Indian universities overseas: a growing trend

The five million Indian population in the Gulf, of which over one million is in the UAE, was the reason Birla Institute of Technology and Science in the year 2000 opened its engineering campus in Dubai.

The five million Indian population in the Gulf, of which over one million is in the UAE, was the reason Birla Institute of Technology and Science (BITS) in the year 2000 opened its engineering campus in Dubai. ?Lots of Indians working in Dubai wanted to send their children to an Indian institute,? says LK Maheshwari, vice-chancellor & director, BITS Pilani. ?KK Birla was the chancellor of BITS Pilani when the decision on the Dubai campus was taken and he took this decision to ?help a friendly country? and not from the commercial aspect,? adds Maheshwari. The arrangement was such that Eskom was the local partner that bore the ?financial burden entailed in setting up and running the institute in Dubai? while ?academic aspects such as faculty recruitment, curriculum and degree award were in control of BITS?. What started with an enrolment of 60 students in 2000 has had 600 students enrolled in 2009 with over 45% from India. BITS was obviously pleased with the response to the Dubai campus that made them consider a proposal in 2003 from the government of Mauritius to set up a campus there, but because of a change in government the plans got stalled.

?When one looks at overseas educational alliances, there are clearly two categories. One category of institutes pursues ?internationalisation? with a bigger dimension to uplift all countries involved, to create goodwill through the educational process and in this case money is incidental. If you take the example of BITS Pilani itself, when we opened in 1964 we were helped by the MIT in the US not for money, but to make successful an initiative of a private group in the field of higher technical education. On the other hand, there are the ?trade-in education services? such as cross-border supply, setting up institutes, which are the fly-by-night initiatives, not long-term and primarily driven by commercial motivations,? adds Maheshwari.

Others such as SP Jain Centre of Management and Manipal University also have campuses in Dubai focusing on management studies. While time will tell what the motivators of the overseas initiatives of higher educational institutes are, these universities seem to be acting with speed to find their place in the sun. Ask Atul Chauhan, president, Amity education group, which has recently opened its campus in London and Singapore. The two campuses, he says, have been opened after a great deal of research. ?So far we?ve got a phenomenal response. The London school, for example, has already got 1,500 applications from students all over the world while the Singapore campus has got about 1,000.?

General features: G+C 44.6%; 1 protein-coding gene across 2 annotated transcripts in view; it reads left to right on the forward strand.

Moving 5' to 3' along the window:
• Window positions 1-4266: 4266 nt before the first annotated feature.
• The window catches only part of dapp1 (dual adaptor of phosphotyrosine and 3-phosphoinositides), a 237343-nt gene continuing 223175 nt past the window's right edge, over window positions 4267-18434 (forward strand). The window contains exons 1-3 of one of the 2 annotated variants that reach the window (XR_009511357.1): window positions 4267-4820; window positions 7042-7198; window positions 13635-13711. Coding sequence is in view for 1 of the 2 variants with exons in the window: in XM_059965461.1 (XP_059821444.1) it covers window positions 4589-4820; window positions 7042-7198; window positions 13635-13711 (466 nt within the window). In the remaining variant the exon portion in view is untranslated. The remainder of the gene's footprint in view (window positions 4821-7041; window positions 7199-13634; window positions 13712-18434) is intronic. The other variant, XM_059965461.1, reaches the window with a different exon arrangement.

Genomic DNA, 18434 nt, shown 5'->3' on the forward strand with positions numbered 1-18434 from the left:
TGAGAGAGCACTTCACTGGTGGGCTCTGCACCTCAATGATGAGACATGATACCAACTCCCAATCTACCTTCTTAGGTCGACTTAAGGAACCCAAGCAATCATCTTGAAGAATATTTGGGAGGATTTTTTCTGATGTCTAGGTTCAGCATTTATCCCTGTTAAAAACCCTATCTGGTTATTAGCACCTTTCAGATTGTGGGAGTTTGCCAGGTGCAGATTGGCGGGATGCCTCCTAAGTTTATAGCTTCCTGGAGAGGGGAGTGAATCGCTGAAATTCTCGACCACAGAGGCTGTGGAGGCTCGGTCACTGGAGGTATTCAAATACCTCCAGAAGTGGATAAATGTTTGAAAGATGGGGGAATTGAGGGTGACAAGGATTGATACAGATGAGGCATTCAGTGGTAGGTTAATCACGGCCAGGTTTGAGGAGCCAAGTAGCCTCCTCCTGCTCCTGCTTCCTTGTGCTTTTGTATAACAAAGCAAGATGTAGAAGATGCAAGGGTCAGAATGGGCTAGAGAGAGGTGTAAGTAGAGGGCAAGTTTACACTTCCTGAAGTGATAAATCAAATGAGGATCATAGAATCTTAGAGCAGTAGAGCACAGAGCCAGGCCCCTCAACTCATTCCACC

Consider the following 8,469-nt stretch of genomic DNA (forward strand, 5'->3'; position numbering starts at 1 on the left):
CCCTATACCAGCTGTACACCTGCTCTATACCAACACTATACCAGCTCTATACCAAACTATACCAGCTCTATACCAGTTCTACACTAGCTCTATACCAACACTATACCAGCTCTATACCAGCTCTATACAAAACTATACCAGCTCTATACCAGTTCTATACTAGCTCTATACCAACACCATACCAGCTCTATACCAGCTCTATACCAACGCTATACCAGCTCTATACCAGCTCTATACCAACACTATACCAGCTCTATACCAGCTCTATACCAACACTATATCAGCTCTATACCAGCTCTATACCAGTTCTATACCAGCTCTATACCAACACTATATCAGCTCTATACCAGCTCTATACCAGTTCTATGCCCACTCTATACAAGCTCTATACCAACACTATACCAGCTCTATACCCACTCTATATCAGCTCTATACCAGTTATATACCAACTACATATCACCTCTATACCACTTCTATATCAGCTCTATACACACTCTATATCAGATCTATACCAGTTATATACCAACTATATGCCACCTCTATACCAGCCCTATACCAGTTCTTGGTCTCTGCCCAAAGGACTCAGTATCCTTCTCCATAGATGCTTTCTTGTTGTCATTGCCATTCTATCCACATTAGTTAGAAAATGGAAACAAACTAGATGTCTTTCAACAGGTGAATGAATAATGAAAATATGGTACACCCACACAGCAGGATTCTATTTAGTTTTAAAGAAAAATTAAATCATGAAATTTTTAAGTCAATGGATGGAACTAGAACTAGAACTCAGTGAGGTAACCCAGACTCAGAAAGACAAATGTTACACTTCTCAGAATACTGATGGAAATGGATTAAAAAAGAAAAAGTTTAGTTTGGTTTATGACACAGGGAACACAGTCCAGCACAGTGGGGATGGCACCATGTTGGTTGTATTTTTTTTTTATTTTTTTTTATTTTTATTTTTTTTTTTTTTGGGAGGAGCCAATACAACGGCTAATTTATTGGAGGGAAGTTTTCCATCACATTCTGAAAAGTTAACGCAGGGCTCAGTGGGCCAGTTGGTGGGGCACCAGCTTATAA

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Singapore?s institutes? do have a feather in their cap which would serve as a good example for Indian institutes wherein the former?s policies regarding admission, course content, faculty selection and ranking are all transparently declared on the Web site. In India, all claim to be a ?top ranking institute? with no official verification provided.

While BITS Pilani was granted a ?deemed to be university? status by an act of Parliament back in 1964, private, self-financing institutes such as Institute of Management Technology, Ghaziabad, opened campus in Dubai in 2006. It is already thinking of a new campus in Singapore. IMT chose Dubai because it?s a global business hub and MBAs are much in demand. Another reason is its access to India which would let Dubai campus leverage faculty resources of its India campus. ?If you have international tie ups and campuses, you attract more students in India since Indian institutes abroad give students a chance to have a global exposure at a reasonable rate,? acknowledges AM Sherry, chairman, admission & student affairs IMT, Ghaziabad.

However, a counter point to consider is that in India, where students hold Western higher education in high esteem, would prospective students choose an Indian academic institute in England where there is an Oxford or a Cambridge to choose from? Chauhan of Amity education group describes his differing target students and objectives, ?There are some unparalleled leaders and we are not competing with them. But everybody doesn?t get into them. We offer an MBA at competitive rates and provide best facilities. Our positioning is not of an Indian academic institute transported abroad. It has been set up like any British B-school with global accreditation, director and faculty members. The same is the case for Singapore. We expect only 20% of students to be Indian.?

Savita Mahajan, chief executive, Indian School of Business, Mohali campus, offers a different perspective. She says, ?Indian schools opening abroad are targeting Indian students who can?t get admission in other foreign schools. If it?s about giving a global perspective, we are doing it here in India.?

The Indian government is in favour of formulating guidelines to allow universities and government-run institutions to set up branches abroad to fund higher education for the poor back home and expand the educational infrastructure here. So far, private educational institutions have explored education opportunities abroad. Pune University became the first government-run institution to open its campus in UAE in 2009. While the process was tedious and long-drawn, Pune University was finally able to get approval.

However, bureaucratic hurdles have not dampened the intent of Indian institutes to open branches overseas. Corporate India has put the Indian flag abroad, it?s time Indian education did the same,? quips Chauhan.

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First published on: 17-08-2009 at 23:32 IST